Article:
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Creating a GenericComparator in Java

In this article, we will see how to create a GenericComparator in Java to abstract the way we access Collections API.

In this article, although the subject is simple, we will be able to practice some interesting things like:

  • Reflection;
  • Generics;
  • Comparable and Comparator.

A very interesting feature (and powerful) is how we can organize lists of objects in Java. We all know that the key parts to this feature are the Comparable and Comparator interfaces. We will not go into details of how they work, because this is not our focus here, but it is noteworthy that, with Comparator, we can create comparators for each attribute of a class and, therefore, organizing a list of objects for that class in several different ways.

Well, this is where the problem begins to appear. Imagine you have a class with 20 attributes, requires that the lists with this class objects be sorted by, let us say, eight of these attributes. Well, what is the solution? Simple, just create a Comparator for each attribute and the problem is solved. However, you have another class that also needs to be ordered for 10 attributes. Then, we have created over 10 Comparators? Until now we already have 18 classes only for the comparators. In my opinion, the remedy is already doing more harm than the disease.

We will resolve it in a way a bit more elegant and easier to maintain, let's create a generic Comparator that can arrange any list of objects, simply for what their attributes are comparable.

Enough talking and let's go hands-on: our little project will have 3 packages:

  • domain: where we will place our domain classes;
  • util: where we will put our utility classes (including our comparator);
  • main: where we will make our test application.

First, to get a little closer to the real world, we will create our base class for our entities, like in Listing 1.

Listing 1. Abstract Entity class.

package domain;  
  
// imports omitted  
public abstract class Entity implements Serializable {  
  
   private static final long serialVersionUID = 1L;  
     
   protected Integer id = null;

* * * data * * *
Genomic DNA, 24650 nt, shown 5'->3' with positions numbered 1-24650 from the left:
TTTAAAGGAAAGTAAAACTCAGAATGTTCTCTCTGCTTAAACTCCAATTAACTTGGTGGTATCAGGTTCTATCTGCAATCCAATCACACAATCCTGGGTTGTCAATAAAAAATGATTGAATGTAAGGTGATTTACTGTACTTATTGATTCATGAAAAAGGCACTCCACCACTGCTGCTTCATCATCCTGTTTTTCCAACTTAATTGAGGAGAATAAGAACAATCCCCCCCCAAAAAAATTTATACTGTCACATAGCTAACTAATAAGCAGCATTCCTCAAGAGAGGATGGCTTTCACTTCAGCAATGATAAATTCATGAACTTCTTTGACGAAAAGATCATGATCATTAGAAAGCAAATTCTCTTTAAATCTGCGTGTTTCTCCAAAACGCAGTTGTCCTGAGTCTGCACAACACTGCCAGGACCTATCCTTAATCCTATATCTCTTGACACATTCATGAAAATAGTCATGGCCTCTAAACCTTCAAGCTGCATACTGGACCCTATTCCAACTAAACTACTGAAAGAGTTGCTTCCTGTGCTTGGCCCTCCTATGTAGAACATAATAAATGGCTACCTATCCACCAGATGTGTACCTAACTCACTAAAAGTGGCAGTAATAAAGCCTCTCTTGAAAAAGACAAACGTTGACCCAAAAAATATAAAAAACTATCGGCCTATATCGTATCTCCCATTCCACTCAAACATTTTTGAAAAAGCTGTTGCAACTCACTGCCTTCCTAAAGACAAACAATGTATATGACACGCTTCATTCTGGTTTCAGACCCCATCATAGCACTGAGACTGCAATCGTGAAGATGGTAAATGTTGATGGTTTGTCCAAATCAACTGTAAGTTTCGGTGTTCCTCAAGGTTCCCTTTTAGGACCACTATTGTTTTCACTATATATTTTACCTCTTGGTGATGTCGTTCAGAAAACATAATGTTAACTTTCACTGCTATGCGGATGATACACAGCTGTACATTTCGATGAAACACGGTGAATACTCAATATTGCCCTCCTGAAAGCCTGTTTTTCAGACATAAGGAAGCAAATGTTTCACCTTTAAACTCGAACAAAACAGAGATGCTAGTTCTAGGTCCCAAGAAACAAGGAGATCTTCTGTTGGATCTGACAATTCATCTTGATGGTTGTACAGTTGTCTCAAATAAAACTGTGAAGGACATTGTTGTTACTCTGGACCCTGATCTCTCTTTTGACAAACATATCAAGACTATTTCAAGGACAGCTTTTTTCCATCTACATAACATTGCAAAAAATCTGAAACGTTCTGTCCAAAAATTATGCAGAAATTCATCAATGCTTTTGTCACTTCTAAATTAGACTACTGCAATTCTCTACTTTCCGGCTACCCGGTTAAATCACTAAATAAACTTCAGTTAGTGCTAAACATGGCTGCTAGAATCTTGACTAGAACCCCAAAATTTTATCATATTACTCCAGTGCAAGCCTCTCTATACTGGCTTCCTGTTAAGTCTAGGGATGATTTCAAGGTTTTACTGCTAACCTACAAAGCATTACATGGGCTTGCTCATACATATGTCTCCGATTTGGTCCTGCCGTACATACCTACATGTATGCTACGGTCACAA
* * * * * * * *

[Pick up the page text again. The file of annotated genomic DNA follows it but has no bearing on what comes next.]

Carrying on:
protected Date registryDate = null;  
     
   // gets and sets omitted
  
}  

Nothing different here, we just created an abstract class that is the superclass for of all our entities. Now we can create our entities (Listings 2 and 3).

Listing 2. Client entity.

package domain;  
  
public class Client extends Entity {  
  
   private static final long serialVersionUID = 1L;  
     
   private String  name;  
   private String  address;  
     
   //gets e sets omitted 
  
   @Override  
   public String toString() {  
       return getId() + " - "  + getName() + " - " + getAddress();  
   }  
}  

Listing 3. Supplier entity.

package domain;  
  
public class Supplier extends Entity {  
  
   private static final long serialVersionUID = 1L;  
  
   private String socialReason  = null;  
   private String fantasyName = null;  
     
   //gets e sets omitted  
   @Override  
   public String toString() {  
      return "Supplier [fantasyName=" + fantasyName + ", socialReason="  
            + socialReason + ", id=" + id + "]";  
   }  
}  

Here they are. Of course, they are very simplified, in the real world, you cannot forget to override the equals and hashCode methods, and to define a strategy to force each of our entities to implement Comparable interface, among others.

Now that we finished with the entities, we will create our utility classes (Listing 4).

Listing 4. Sorting utility class.

package util;  
  
/** 
 * Define what type of ascending (ASC) or descending (DESC) order 
 */  
public enum SortType {  
   ASC(1), DESC(-1);  
     
   private int index = 1;  
     
      
   private SortType(int index) {  
      this.index = index;  
   }  
     
   public int getIndex() {  
      return this.index;  
   }  
}  

This enum will be used so that we can determine if the sort is ascending or descending.

We will see now the index function set here. Let us see another utility class (Listing 5).

Listing 5. Reflection utility class.

package util;  
/** 
 * Utility class for use with Reflection 
 */  
public class ReflectionUtil {  
  
   /** 
    * Build the get method name, according to the attribute name
    * @param fieldName 
    * @return get attribute method
    */  
   public static String buildGetMethodName(String fieldName) {  
      StringBuilder methodName = new StringBuilder("get");  
      methodName.append(fieldName.substring(0, 1)  
            .toUpperCase());  
      methodName.append(fieldName.substring(1, fieldName.length()));  
      return methodName.toString();  
   }  
     
   /** 
    * Build the name of the set method, according to the attribute name
    * @param fieldName 
    * @return set attribute method
    */  
   public static String buildSetMethodName(String fieldName) {  
      StringBuilder methodName = new StringBuilder("set");  
      methodName.append(fieldName.substring(0, 1)
.toUpperCase());  
      methodName.append(fieldName.substring(1, fieldName.length()));  
      return methodName.toString();  
   }  
        
}  

This class aids in the use of Reflection. It has two methods, one for the set construction method of the name attribute and the other for the construction of the get method name. The methods work in a simply way. Take the first letter of the attribute name and convert it to uppercase and then add the prefix "set" to the set method and "get" to the get method. When recalling that, the class should be encapsulated following the standard JavaBeans naming.

Now, we reached our goal, we will now create our generic comparator, like in Listing 6.

Listing 6. Generic comparator.

package util;  
  
//imports omitted  
  
/** 
 * Generic Comparator to order any Entity 
 * 
 * @param <T> class to be ordered
 */  
public class GenericComparator<T extends Entity> implements Comparator<T> {